Linda Abraham (May 7, 2009 7:43:25 PM)
Paul, I actually disagree slightly here. I've had applicants write successful essays that really discussed more what they bring to the practice of medicine and avoid discussing motivation.

CydneyFooteACCEPTED (May 7, 2009 7:43:54 PM)
 I recommend a 3-part answer for each PS experience: (1) describe (briefly) the organization, (2) tell what you did, and (3) explain what you got out of it.

PaulBodineACCEPTED (May 7, 2009 7:44:18 PM)
The motivation needs to be there in some way, indirectly or otherwise, in my opinion. Stating qualifications isn't enough in my opinion.

CydneyFooteACCEPTED (May 7, 2009 7:44:46 PM)
I think the motivation has to be there, but the best essays do not focus on it, in my experience.

Linda Abraham (May 7, 2009 7:44:56 PM)
Maybe the motivation is best illustrated -- not discussed explicitly.

Linda Abraham (May 7, 2009 7:45:13 PM)
Any tips for non-traditional applicants?

CydneyFooteACCEPTED (May 7, 2009 7:45:53 PM)
Non-traditional applicants should not discount what they've done! So many times they think if it's not medically related, it's not important -- this just isn't true. Again, that brainstorming I mentioned earlier is invaluable -- it helps to identify things that you've done that can be extrapolated to medicine.

PaulBodineACCEPTED (May 7, 2009 7:46:32 PM)
Adcoms have seen so many of the standard premed experiences that non-trad applicants should exploit the fact that they're different.

Linda Abraham (May 7, 2009 7:47:16 PM)
What are the 3 most important qualities for a pre-med student to have -- and reveal -- in essays and interview?

CydneyFooteACCEPTED (May 7, 2009 7:47:46 PM)
That's a good question. I don't think I can limit it to three.

PaulBodineACCEPTED (May 7, 2009 7:48:06 PM)
People-orientedness, knowledge of medicine (in some fashion), intellectual ability.

Linda Abraham (May 7, 2009 7:48:22 PM)
You can go over Cyd.

CydneyFooteACCEPTED (May 7, 2009 7:49:37 PM)
Some of the qualities that applicants show are passion, an ability to think (intellectual ability), strong science skills, an ability to work with others, an awareness of the world around them, and *demonstrated* concern for others.

tom (May 7, 2009 7:49:42 PM)
What are some common mistakes done in applications?

CydneyFooteACCEPTED (May 7, 2009 7:50:27 PM)
I've got a whole section on common pitfalls in my book -- the ones I see more often are writing about everything, writing about what they want to hear and writing clichés.

PaulBodineACCEPTED (May 7, 2009 7:50:41 PM)
Tom, common mistakes are talking about research experiences, shadowing experiences, grades etc. in an un-unified way -- "resume in prose".

Linda Abraham (May 7, 2009 7:50:49 PM)
Tom, let's see... slapping together an essay at 1:00 AM the night before you submit. Writing what you think the adcom wants to read instead of what is important to you. Rambling. Writing a superficial auto-biography as opposed to an essay about a seminal experience. I forgot the resume in prose. Thanks.

PaulBodineACCEPTED (May 7, 2009 7:51:34 PM)
Telling rather than showing (Stories over description).

debbidala (May 7, 2009 7:52:28 PM)
Any thoughts about applying to an Early Decision Program? I'm a non-traditional applicant with a big family, and my local state school is by FAR my first choice.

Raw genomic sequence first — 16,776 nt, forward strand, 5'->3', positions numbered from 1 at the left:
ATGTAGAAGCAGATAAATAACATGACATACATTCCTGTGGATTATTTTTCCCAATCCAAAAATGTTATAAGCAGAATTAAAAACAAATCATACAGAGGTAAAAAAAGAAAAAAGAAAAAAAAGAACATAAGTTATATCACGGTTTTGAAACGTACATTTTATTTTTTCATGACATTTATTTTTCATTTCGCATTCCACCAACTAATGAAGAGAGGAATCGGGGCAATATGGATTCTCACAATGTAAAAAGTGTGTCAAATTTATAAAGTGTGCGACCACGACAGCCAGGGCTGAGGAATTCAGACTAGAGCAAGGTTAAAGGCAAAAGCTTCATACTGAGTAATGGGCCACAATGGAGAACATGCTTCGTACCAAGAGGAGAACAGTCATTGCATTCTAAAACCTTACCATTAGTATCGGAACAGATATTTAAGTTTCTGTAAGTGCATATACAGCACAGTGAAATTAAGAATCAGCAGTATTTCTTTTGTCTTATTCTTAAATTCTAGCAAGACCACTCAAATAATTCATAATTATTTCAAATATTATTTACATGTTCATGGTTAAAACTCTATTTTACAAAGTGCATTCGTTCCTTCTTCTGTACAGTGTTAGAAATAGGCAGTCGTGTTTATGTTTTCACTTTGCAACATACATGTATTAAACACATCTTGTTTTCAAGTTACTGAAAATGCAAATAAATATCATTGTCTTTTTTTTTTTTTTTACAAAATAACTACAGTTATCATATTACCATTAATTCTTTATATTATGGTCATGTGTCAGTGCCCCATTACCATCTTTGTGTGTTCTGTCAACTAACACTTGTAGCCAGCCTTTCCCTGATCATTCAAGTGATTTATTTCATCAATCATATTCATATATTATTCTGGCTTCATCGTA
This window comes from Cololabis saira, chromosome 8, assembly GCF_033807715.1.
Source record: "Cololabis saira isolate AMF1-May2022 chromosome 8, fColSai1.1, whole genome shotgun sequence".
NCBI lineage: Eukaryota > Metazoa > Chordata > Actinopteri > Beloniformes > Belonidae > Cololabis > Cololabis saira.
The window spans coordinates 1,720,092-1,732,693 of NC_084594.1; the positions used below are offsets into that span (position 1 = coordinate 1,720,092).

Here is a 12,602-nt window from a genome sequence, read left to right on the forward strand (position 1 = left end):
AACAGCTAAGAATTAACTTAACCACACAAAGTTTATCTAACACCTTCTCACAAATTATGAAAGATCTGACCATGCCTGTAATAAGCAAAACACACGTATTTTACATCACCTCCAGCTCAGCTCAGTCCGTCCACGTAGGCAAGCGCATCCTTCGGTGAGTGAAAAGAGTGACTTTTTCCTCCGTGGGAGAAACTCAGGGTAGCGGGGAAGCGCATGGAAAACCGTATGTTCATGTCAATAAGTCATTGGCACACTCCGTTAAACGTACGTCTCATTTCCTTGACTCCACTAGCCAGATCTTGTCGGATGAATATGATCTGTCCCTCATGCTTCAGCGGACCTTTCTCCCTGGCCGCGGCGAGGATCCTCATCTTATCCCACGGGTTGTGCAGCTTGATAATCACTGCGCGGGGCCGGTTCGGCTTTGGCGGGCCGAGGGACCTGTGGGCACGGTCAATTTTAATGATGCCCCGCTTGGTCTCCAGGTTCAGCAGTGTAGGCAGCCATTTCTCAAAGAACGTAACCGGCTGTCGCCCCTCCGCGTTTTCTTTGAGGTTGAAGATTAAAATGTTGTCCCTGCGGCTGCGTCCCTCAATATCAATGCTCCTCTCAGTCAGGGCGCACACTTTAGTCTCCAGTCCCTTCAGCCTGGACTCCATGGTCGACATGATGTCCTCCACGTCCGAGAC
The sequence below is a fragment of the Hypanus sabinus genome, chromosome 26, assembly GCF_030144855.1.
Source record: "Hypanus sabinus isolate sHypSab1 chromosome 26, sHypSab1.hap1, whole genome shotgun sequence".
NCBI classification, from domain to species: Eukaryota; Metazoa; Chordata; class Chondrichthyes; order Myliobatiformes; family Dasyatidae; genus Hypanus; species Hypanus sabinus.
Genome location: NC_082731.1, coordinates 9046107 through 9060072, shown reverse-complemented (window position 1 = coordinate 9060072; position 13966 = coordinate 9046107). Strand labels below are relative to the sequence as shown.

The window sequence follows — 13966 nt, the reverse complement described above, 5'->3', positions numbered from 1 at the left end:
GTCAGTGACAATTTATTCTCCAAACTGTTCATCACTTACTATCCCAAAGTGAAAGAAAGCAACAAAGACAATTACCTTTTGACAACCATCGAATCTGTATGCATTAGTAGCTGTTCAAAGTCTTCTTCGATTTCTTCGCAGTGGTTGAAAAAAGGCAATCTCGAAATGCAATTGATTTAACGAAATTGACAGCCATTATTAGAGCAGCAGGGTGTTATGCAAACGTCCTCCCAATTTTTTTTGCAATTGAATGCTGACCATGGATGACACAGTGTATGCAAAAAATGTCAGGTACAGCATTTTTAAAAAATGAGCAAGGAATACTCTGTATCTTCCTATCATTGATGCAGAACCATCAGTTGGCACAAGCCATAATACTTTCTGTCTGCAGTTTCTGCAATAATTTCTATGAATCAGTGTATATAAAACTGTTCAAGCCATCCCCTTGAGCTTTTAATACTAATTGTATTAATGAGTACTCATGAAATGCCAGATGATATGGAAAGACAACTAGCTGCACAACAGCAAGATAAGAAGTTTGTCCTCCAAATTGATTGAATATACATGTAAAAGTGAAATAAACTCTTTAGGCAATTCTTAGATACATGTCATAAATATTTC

CydneyFooteACCEPTED (May 7, 2009 7:53:40 PM)
If it's where you know you really want to go, then go for it. What state?

debbidala (May 7, 2009 7:54:00 PM)

CydneyFooteACCEPTED (May 7, 2009 7:54:05 PM)
That's a great program.

Linda Abraham (May 7, 2009 7:54:07 PM)
Great program.

PaulBodineACCEPTED (May 7, 2009 7:54:25 PM)
Non-trad in what sense (the big family is *yours*)?

debbidala (May 7, 2009 7:55:03 PM)
I'm 33 - had an 8 year career in IT before staying home with my kids for a few years. My first degree is in history, and I am now getting a 2nd bachelor's in chemistry with a minor in physics. I have 6 kids.

PaulBodineACCEPTED (May 7, 2009 7:55:15 PM)
Wow, that's non-traditional! Your story is a strength, though, remember that.

debbidala (May 7, 2009 7:55:30 PM)
Yep :)

Linda Abraham (May 7, 2009 7:55:44 PM)
 I have 5, but they're grown. And I'm not applying to med school.

Linda Abraham (May 7, 2009 7:55:55 PM)
Last call for questions.

CydneyFooteACCEPTED (May 7, 2009 7:55:59 PM)
You'll definitely need to focus on why you're committed to making this huge career shift, but I bet you've got some great experiences to share.

debbidala (May 7, 2009 7:56:29 PM)

CydneyFooteACCEPTED (May 7, 2009 7:56:38 PM)
Good luck with your applications!

Linda Abraham (May 7, 2009 7:56:24 PM)
Remember, Accepted is having its Early Bird special. 15% off essay editing services. Also ebooks are 50% off through Monday.
Thank you all for participating today. Special thanks to Cyd and Paul for taking the time this evening to chat with us.

 Don’t miss out on our upcoming SUNY Upstate Medical Admissions Chat with Jennifer Welch and Isabelle Rhoades on Wednesday, May 20, 2009 at 10:00 AM PT/1:00 PM ET. If you would like to be added to our pre-med event announcement list, please subscribe to our chat events list. Please check the website for details and exact time.

Good luck with your applications and have a wonderful evening!

PaulBodineACCEPTED (May 7, 2009 7:57:16 PM)
Good luck everyone!

tom (May 7, 2009 7:57:26 PM)

CydneyFooteACCEPTED (May 7, 2009 7:58:10 PM)
Good luck, everybody!

PaulBodineACCEPTED (May 7, 2009 7:58:21 PM)
Thanks, Linda and Cyd for making this so enjoyable.